Mental Health Healing Man

A Word on Listening to Your Inner Voice

We all have a running monologue inside our heads. Sometimes, it’s a simple stream of consciousness, like a narrator speaking about our actions as we engage in them. At other times, it’s a critical analysis of our every doing. Too often, the inner voice can be a source of anguish, as we listen to our inner monologue tearing us down, evidencing our self-conscious feelings and a sense of self-worth that could use a few stitches to be whole.

If this sounds familiar to you, know this: you are not alone, and it does not have to be this way.

The first step toward making the change

The first step to changing the script of your inner monolog is not changing it, but listening to it consciously and without any judgment whatsoever. Let it happen, but be keenly aware of what the voice is saying. Note what your inner voice says to you. Is it hypercritical? Gloomy and reminiscent of Eeyore from Winnie the Pooh? Is it angry? Is it unrealistic? Write down any running themes you notice when you practice awareness with your inner voice.

Awareness becoming its own affirmation

As you begin to practice mindfulness with your inner voice, you become—in a way—separated from yourself, able to observe yourself in an objective light, possibly for the first time. This can enable you to see the flaws that may hide within your inner monologue. Just noticing this from your new objective standpoint can be enough to cause a shift in how your inner voice speaks. As you objectively recognize skewed logic and hyper-criticism, you may find that the inner monologue becomes less dismal and more sensible.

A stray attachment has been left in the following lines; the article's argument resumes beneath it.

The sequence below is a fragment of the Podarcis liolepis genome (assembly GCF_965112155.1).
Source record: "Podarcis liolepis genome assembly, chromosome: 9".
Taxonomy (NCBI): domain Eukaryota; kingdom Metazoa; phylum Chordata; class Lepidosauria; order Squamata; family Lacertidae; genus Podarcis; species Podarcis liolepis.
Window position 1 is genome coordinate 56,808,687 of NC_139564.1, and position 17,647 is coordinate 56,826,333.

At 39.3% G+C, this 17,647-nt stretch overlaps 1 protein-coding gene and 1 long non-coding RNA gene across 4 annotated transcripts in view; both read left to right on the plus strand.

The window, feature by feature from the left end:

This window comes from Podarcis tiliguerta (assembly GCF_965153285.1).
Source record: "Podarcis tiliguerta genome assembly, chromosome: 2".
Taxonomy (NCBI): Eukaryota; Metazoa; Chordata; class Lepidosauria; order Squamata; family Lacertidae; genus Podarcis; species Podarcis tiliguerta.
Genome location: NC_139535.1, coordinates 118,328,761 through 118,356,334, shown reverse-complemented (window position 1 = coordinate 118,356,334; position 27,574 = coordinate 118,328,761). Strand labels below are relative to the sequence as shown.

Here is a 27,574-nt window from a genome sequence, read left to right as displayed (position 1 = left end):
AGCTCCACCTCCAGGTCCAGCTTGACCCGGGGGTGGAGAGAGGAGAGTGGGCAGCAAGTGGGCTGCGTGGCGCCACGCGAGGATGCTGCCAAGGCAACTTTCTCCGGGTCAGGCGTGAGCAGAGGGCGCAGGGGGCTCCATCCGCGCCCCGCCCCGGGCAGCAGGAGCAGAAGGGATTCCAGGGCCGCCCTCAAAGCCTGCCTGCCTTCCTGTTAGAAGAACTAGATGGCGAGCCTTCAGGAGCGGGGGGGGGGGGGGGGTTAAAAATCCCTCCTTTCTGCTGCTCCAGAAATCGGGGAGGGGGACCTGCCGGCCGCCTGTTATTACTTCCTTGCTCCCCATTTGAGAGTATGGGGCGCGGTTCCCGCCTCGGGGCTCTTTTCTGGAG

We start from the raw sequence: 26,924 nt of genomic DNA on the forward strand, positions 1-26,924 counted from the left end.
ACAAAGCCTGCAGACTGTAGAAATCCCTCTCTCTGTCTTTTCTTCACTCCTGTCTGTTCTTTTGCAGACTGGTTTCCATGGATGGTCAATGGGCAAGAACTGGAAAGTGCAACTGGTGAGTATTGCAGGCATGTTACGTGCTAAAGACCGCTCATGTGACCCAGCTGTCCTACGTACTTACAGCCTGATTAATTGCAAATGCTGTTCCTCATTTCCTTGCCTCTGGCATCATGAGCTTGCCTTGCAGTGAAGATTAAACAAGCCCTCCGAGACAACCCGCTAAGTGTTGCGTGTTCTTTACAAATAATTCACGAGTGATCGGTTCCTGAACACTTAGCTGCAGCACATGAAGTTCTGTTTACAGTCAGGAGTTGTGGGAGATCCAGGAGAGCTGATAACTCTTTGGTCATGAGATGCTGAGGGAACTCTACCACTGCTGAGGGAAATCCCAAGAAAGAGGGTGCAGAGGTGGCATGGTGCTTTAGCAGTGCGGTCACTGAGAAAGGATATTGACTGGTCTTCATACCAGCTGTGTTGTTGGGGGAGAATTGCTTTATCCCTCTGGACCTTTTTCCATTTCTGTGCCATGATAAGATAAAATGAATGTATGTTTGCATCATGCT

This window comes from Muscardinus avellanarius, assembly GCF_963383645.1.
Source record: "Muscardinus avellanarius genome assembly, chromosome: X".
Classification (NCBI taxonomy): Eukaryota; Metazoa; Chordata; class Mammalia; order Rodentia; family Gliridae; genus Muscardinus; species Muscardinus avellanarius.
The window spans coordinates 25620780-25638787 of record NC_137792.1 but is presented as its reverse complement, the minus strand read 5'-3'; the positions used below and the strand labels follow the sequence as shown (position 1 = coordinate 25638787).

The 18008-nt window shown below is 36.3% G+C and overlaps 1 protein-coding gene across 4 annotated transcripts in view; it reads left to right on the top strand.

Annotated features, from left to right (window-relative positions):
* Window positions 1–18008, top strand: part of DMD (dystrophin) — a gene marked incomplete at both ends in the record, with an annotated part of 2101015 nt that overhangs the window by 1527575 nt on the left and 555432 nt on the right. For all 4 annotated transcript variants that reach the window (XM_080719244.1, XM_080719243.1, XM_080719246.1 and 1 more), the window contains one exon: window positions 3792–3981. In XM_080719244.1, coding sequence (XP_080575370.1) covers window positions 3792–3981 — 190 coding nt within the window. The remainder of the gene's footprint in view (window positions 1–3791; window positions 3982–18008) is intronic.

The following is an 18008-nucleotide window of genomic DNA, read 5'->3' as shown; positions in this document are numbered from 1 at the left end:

Better management of emotions through mindfulness

​Another benefit that arises from being mindful of the inner voice and what it says is gaining the ability to better manage your emotions without attempting to stifle them. When you take an objective approach to your emotions and allow them to happen without judging yourself for feeling them, you will find a renewed perspective on your emotional experience, outside of the subjectivity of being caught up inside the emotions as they happen. If you can view your emotional experience as something that happens to you rather than being what you are, it can naturally lead to better management of emotions, thus opening the door to discovery of your authentic self.